The day after the S&P 500 hit the low, the market jumped more than 9%. Within three days, the market was up nearly 17%. As of June 1st, the S&P 500 has gained 36%. Even after this blistering rally, many are still not convinced we are out of the woods. It’s easy to see how people end up waiting so long that they are forced with the prospect of buying back in at a higher price than where they sold. That is a tough pill to swallow and can result in an investor remaining out of the market indefinitely.

There is no way to know if the rally will continue, or if we will end up retesting the low from March. What we DO know is that it is critical to be invested during those “best days,” because they ultimately drive a substantial part of a portfolio’s performance. Our instinct is to try to avoid losses, but getting out is the easy part. Investors must also consider the challenge of getting back in.

WEEK IN REVIEW

  • There were a handful of key data releases over the last week. 1st quarter GDP was revised lower from -4.8% to -5.0%. Personal consumption expenditures excluding food and energy (the Fed’s preferred inflation gauge) fell from 1.7% in the previous month to 1.0%. Business investment fell roughly 6% in April, which is bad, but much better than the forecast 15% decline. Finally, data published yesterday from the Institute for Supply Management (ISM) showed that the U.S. manufacturing sector continues to decline, but at a slower pace than the previous month.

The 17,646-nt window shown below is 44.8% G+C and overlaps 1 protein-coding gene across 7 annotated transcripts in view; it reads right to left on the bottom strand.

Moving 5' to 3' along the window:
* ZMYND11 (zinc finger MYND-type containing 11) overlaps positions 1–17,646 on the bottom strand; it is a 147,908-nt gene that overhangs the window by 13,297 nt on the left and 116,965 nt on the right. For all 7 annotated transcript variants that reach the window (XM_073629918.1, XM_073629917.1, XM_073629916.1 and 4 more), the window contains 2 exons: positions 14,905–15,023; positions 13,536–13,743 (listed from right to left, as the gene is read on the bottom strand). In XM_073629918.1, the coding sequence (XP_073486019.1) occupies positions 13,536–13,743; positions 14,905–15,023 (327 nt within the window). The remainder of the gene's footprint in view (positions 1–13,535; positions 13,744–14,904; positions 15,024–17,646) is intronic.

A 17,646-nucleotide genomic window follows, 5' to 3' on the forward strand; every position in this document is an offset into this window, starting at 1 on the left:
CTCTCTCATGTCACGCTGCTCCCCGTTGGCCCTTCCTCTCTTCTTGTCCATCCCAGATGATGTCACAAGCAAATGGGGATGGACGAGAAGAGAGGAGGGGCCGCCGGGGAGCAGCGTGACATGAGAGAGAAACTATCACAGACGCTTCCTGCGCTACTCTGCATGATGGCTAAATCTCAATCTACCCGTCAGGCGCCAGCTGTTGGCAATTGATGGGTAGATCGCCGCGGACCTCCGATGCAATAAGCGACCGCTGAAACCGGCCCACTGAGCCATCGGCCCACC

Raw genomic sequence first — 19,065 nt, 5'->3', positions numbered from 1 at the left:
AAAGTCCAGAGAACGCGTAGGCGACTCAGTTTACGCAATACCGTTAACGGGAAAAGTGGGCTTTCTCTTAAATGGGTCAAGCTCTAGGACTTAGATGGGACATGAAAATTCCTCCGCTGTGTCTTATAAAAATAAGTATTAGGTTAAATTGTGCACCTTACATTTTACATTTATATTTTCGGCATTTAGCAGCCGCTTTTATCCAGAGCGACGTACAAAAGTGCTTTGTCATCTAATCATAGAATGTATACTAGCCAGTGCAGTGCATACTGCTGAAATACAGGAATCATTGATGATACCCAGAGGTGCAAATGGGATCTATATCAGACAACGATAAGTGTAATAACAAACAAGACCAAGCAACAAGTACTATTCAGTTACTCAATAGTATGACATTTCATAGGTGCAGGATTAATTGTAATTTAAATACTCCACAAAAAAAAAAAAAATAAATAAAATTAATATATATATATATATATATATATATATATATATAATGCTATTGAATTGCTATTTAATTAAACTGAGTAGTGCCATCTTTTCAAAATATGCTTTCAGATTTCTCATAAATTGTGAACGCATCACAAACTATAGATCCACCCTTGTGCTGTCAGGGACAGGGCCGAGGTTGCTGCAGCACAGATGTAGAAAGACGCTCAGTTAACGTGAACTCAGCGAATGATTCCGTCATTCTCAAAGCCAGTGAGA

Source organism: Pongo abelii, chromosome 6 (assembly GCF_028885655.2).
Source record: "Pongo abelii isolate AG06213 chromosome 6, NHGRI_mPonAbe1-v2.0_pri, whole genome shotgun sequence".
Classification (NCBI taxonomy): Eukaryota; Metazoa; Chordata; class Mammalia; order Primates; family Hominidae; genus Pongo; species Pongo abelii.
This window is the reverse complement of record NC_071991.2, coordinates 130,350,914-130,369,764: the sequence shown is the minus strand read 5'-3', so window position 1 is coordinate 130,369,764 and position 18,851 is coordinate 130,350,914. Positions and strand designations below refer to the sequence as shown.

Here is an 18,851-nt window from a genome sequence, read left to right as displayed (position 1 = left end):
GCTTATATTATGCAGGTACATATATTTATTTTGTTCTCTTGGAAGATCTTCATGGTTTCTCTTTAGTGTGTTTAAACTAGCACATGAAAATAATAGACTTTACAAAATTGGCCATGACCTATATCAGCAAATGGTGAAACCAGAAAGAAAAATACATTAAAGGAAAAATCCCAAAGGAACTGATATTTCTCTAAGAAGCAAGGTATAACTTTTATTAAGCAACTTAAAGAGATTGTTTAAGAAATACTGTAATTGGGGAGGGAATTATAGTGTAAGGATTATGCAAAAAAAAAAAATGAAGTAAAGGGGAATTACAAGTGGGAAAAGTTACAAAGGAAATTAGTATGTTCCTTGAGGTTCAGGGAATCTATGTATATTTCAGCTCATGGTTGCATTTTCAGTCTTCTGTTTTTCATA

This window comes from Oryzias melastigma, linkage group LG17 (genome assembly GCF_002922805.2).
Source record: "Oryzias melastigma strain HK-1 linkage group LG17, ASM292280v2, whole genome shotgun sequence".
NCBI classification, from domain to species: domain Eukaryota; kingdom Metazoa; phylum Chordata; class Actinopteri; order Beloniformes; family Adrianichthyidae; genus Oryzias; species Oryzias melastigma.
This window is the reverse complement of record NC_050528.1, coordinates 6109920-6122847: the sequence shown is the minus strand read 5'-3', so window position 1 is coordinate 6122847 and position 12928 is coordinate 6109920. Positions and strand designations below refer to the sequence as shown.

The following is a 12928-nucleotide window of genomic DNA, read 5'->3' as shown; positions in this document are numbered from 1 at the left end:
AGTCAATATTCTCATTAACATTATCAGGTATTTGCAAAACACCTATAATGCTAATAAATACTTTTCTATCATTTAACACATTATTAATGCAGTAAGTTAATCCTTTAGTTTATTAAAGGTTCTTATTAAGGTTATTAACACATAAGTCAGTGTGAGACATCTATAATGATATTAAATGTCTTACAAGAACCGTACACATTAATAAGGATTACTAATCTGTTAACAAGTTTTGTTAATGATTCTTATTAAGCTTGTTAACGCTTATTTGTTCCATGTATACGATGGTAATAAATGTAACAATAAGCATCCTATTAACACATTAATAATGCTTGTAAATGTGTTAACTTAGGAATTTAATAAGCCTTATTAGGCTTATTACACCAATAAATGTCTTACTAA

• Since 1997, when the United Kingdom returned control of Hong Kong to China, Hong Kong has enjoyed a favorable trading relationship with the United States under the “One Country, Two Systems” framework. This special relationship looks to be in jeopardy following a new Security Law that has been imposed on Hong Kong from China. It has led the U.S. to conclude that Hong Kong no longer has enough autonomy to continue the special relationship. This will have many consequences, potentially including more restrictive measures applied to about $66bn in goods traded between the two nations.  
  • Later this week, we will get an update on the labor market, with the ADP payroll report on Wednesday, initial jobless claims on Thursday, and the Nonfarm payrolls report on Friday.

HOT READS

Markets

  • Why the Stock Market is Up Amid Chaos in the Streets (CNBC)
  • What It Means For Investors if Hong Kong Loses its Special Status with the U.S. (CNBC)
  • All of the World’s Money and Markets in One Visualization (Visual Capitalist)

Investing

  • Latest Memo from Howard Marks: Uncertainty II (Howard Marks)
  • This is the Thing the Bears Hate the Most (Josh Brown) There is no good or bad, its better or worse
  • Why We’re Blind to Probability (Collaborative Fund)

Other

  • Hong Kong’s Security Law: What China is Planning, and Why Now (WSJ)
  • How Sleep Has Changed in the Pandemic: Insomnia, Late Bedtimes, Weird Dreams (WSJ)
  • Coronavirus Pandemic Claims Another Victim: Robocalls (AP)

ECONOMIC CALENDAR

Source: MarketWatch

MARKETS AT A GLANCE

Source: Morningstar Direct.

Source: Morningstar Direct.

Source: Treasury.gov

Source: Treasury.gov

Source: FRED Database & ICE Benchmark Administration Limited (IBA)